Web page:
The student said she arrived in the evening, after the other detainees had finished dinner.
“I asked another petitioner what I could eat and they said: ‘Here you will eat like a pig and sleep like a dog,’” she said.
Later that night, one of the guards flirted with her. When she refused his advances, the man forced his way on to her bed, an upper bunk, and raped her, she said.
Wang Quliang, a male petitioner who slept nearby, said he heard the student crying, and when the guard jumped down from the bunk, he heard her scream: “He raped me.”
Liu Dejun (劉德軍), a Beijing human rights and democracy activist, said at least 11 people witnessed the attack, and he has interviewed three of them on videotape.
The guard fled after committing the rape, witnesses said. Around 50 detainees, including the student, broke through the wooden door and ran away the next morning, taking two bloody sheets with them as evidence of the assault. About 10 went to the local police station to report the rape — but they say they were ignored.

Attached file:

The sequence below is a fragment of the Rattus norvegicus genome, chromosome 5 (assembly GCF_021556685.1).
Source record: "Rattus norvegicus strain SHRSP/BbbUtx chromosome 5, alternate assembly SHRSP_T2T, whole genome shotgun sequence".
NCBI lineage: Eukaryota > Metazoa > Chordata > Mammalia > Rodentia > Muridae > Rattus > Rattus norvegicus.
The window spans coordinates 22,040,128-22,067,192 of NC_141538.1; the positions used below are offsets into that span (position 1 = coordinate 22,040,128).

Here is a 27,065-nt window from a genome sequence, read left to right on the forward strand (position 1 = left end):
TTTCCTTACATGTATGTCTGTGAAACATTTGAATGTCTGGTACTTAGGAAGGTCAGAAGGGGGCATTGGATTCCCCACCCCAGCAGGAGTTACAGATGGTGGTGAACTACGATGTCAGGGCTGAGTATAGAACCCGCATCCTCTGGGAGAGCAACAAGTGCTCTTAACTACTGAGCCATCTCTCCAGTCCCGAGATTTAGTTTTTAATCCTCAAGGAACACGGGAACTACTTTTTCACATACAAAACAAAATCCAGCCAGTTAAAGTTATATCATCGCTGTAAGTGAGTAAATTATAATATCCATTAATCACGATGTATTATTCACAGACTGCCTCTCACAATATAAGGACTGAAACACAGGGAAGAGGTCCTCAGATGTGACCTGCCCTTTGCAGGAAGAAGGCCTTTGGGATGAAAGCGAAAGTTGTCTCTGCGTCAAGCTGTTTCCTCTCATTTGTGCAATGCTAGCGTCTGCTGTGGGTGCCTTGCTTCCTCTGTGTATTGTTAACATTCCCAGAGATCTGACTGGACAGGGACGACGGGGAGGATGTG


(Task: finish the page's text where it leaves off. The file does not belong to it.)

The group later went to the Beijing Public Security Bureau headquarters, where the student was taken away in a van by officers.
Juyuan staff, including the guesthouse manager, who would only give his surname, Zhang, denied the storeroom ever housed petitioners. They say the space was once a set for a television drama and hasn’t been used since.
But a 33-year-old woman from Henan Province said she was also held there after she came to petition the government over the seizure of her family’s land. Petitioners are pushed into the room and not allowed to leave until officials from their hometowns pick them up and pay their bill, which is 100 yuan to 150 yuan (US$14-US$22) per night, she said.
She said about 70 to 80 people were held in the room at a time, with seven or eight guards watching them. They were mostly from Henan, which is next door to the student’s province of Anhui.